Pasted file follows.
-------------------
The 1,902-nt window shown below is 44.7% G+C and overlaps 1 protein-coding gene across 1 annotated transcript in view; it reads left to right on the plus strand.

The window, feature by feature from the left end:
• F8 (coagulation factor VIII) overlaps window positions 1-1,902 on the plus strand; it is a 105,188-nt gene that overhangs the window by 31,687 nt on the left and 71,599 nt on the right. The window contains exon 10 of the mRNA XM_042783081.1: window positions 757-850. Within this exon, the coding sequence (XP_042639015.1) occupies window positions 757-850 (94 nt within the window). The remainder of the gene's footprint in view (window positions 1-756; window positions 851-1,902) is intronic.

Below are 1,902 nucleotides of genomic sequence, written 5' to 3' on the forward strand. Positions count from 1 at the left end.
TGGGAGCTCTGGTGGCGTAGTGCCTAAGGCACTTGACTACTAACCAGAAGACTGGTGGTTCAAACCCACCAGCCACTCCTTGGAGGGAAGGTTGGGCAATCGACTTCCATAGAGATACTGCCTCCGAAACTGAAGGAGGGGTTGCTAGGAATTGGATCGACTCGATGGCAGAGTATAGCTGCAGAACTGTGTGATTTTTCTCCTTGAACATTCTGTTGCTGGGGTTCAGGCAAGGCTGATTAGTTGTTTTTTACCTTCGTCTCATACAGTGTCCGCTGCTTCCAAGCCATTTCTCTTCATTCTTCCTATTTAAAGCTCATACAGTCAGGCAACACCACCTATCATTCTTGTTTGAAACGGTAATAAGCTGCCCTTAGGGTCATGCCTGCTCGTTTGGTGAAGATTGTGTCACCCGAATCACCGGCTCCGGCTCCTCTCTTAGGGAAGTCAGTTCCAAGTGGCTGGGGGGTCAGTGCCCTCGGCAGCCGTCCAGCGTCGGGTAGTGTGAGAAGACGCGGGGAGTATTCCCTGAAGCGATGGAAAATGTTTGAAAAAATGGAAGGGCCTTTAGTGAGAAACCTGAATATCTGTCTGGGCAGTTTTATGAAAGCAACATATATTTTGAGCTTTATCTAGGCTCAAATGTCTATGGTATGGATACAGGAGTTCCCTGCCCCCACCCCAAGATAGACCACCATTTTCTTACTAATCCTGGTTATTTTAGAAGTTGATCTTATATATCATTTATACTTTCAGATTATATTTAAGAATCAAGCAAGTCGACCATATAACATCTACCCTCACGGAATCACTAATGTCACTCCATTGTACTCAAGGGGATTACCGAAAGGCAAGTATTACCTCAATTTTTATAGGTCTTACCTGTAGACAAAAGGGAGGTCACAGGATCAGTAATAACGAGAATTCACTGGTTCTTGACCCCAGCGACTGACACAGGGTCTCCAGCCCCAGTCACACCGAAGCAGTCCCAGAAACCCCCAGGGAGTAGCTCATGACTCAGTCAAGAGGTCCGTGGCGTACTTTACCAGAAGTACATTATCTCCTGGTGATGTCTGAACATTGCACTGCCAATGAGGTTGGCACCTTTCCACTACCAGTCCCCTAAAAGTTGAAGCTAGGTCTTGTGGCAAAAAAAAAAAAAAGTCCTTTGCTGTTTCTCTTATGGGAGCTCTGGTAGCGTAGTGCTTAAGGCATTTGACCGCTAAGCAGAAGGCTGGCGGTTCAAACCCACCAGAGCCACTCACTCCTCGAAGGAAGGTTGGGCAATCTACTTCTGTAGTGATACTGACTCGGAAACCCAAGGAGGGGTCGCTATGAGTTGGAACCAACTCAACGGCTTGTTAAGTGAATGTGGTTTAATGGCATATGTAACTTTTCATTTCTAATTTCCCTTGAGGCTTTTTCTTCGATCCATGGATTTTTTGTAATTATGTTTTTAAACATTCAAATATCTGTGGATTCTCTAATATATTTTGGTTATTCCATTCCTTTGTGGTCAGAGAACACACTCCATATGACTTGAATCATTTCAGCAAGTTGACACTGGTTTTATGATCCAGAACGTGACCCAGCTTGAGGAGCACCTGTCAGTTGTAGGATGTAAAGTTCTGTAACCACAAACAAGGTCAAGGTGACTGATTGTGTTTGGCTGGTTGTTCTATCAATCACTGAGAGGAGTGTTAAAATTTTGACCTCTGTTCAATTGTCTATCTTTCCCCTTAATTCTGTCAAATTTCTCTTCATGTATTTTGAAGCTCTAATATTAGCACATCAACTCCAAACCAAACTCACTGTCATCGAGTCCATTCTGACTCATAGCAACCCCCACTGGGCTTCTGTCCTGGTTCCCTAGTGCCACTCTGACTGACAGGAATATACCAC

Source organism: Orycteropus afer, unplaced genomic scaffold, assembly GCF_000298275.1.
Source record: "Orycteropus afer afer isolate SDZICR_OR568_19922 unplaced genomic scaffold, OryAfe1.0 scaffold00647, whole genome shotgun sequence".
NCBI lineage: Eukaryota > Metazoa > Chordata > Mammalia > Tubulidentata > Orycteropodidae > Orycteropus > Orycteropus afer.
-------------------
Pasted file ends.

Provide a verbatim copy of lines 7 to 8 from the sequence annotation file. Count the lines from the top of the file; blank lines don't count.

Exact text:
Source record: "Orycteropus afer afer isolate SDZICR_OR568_19922 unplaced genomic scaffold, OryAfe1.0 scaffold00647, whole genome shotgun sequence".
NCBI lineage: Eukaryota > Metazoa > Chordata > Mammalia > Tubulidentata > Orycteropodidae > Orycteropus > Orycteropus afer.